This literature review documents behavioural differences in organic and conventional sheep and goats in Norway. Increased indoor space results in increased lying time, more synchronized lying behaviour, less displacements and higher milk yield in sheep, and increased lying time and lower frequency of agonistic behaviour in goats. Sheep and goats spend 45–50% of their time outdoors when given access to an outdoor yard during winter. Under normal thermal conditions, fully fleeced sheep do not need solid floors of welfare reasons in Norway. Neither do dairy goats in insulated buildings. The significance of different milk feeding strategies in goat kids is poorly documented, but studies on lambs and calves show that suckling increases the growth rate, gives better social competence and more exploratory behaviour. Thus, the organic regulations in Norwegian sheep and goat production have some positive impact on behavioural indicators of sheep and goat welfare, especially during winter housing. © 2015 Taylor & Francis.
American Society of Agricultural and Biological Engineers Annual International Meeting 2013, ASABE 2013 | Year: 2013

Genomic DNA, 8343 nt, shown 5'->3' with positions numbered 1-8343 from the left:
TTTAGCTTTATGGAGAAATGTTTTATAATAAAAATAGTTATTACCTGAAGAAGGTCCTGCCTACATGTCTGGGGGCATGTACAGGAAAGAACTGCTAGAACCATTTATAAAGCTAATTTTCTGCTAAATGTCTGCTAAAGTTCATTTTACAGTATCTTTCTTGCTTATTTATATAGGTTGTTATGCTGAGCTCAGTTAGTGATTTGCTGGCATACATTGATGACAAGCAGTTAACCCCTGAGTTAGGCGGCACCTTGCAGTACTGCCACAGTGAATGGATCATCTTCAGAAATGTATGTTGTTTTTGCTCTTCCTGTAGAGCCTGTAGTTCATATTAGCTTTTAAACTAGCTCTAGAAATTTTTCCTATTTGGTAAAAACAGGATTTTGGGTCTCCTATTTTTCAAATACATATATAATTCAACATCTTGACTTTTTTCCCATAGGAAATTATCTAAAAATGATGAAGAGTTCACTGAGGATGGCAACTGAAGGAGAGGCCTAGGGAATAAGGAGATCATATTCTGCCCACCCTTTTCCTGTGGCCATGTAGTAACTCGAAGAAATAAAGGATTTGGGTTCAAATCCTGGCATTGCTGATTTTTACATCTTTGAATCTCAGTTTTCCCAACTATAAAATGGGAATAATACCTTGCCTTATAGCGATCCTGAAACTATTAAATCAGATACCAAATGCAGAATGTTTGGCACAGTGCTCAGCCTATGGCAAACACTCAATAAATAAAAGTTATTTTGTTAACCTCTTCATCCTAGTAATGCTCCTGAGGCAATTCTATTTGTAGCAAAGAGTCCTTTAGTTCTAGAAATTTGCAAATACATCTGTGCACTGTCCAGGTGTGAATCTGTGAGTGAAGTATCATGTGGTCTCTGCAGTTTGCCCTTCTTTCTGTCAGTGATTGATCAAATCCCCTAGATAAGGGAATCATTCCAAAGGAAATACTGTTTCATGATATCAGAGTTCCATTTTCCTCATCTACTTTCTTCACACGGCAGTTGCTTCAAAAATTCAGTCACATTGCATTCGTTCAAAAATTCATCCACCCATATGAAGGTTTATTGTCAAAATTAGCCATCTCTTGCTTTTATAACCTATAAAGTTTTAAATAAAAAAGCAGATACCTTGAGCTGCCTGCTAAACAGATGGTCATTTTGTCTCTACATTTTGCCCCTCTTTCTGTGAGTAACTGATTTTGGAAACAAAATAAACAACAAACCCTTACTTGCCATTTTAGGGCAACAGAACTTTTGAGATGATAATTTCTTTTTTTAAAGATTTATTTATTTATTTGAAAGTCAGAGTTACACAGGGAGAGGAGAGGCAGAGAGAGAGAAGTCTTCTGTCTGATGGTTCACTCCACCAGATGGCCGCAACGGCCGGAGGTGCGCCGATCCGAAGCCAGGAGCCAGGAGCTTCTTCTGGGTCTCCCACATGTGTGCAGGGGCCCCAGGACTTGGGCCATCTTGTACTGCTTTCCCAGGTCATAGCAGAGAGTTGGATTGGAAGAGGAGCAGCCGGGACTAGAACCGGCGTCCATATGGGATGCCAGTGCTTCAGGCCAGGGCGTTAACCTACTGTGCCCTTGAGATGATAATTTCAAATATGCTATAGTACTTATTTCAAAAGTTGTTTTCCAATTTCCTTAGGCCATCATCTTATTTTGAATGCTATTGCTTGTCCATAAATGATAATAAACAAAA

Reference values and runoff coefficients are relevant to the implementation of The European Water Framework Directive, and data presented here could be of great value for further assessment of reference conditions in lakes and waters. In two JOVA-catchments, Skuterud and Volbu, runoff has been monitored runoff of nutrients and SS from smaller sub catchments with non-agricultural areas, mainly forested area or barren land. Data from these catchments, together with compiled data from other Norwegian studies of runoff from non-agricultural areas, are presented and discussed in this chapter. The concentrations of nitrogen (N) from forested areas in Skuterud are over twice as high as in Nyhagabrøtin. Annual losses of phosphorus (P) from forest field Nyhagabrøtin are in average 43 g total (T) P / ha with an increasing trend. The average P concentrations from Skuterud are 2.2 times higher than in Nyhagabrøtin. This may indicate a level of P losses around 95 g TP / ha. Annual average loss of suspended solids (SS) from Nyhagabrøtin is 13 kg SS/ha. These data helps to understand the complex variability of runoff depending on soil characteristics, precipitation and temperature.